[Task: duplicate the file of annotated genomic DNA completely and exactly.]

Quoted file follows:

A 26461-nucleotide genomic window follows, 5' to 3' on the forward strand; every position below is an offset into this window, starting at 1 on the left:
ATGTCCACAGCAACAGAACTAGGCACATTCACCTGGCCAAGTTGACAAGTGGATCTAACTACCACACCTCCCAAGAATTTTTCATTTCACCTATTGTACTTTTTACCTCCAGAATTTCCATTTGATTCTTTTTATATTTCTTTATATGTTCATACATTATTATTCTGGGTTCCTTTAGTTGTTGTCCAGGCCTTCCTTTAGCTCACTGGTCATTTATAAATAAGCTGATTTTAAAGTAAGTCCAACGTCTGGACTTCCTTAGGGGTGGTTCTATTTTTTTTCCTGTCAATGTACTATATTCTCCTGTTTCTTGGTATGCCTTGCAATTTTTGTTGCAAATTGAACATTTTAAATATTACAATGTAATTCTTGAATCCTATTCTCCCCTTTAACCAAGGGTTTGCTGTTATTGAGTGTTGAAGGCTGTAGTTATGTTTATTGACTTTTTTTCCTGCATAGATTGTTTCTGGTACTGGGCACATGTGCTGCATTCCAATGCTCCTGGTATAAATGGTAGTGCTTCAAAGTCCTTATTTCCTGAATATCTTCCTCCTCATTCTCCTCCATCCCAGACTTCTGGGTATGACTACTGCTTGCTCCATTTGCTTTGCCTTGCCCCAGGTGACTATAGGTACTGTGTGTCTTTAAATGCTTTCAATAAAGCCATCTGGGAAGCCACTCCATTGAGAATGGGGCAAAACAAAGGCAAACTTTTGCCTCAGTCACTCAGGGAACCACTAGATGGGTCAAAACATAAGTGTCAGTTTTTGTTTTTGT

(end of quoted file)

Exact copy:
A 26461-nucleotide genomic window follows, 5' to 3' on the forward strand; every position below is an offset into this window, starting at 1 on the left:
ATGTCCACAGCAACAGAACTAGGCACATTCACCTGGCCAAGTTGACAAGTGGATCTAACTACCACACCTCCCAAGAATTTTTCATTTCACCTATTGTACTTTTTACCTCCAGAATTTCCATTTGATTCTTTTTATATTTCTTTATATGTTCATACATTATTATTCTGGGTTCCTTTAGTTGTTGTCCAGGCCTTCCTTTAGCTCACTGGTCATTTATAAATAAGCTGATTTTAAAGTAAGTCCAACGTCTGGACTTCCTTAGGGGTGGTTCTATTTTTTTTCCTGTCAATGTACTATATTCTCCTGTTTCTTGGTATGCCTTGCAATTTTTGTTGCAAATTGAACATTTTAAATATTACAATGTAATTCTTGAATCCTATTCTCCCCTTTAACCAAGGGTTTGCTGTTATTGAGTGTTGAAGGCTGTAGTTATGTTTATTGACTTTTTTTCCTGCATAGATTGTTTCTGGTACTGGGCACATGTGCTGCATTCCAATGCTCCTGGTATAAATGGTAGTGCTTCAAAGTCCTTATTTCCTGAATATCTTCCTCCTCATTCTCCTCCATCCCAGACTTCTGGGTATGACTACTGCTTGCTCCATTTGCTTTGCCTTGCCCCAGGTGACTATAGGTACTGTGTGTCTTTAAATGCTTTCAATAAAGCCATCTGGGAAGCCACTCCATTGAGAATGGGGCAAAACAAAGGCAAACTTTTGCCTCAGTCACTCAGGGAACCACTAGATGGGTCAAAACATAAGTGTCAGTTTTTGTTTTTGT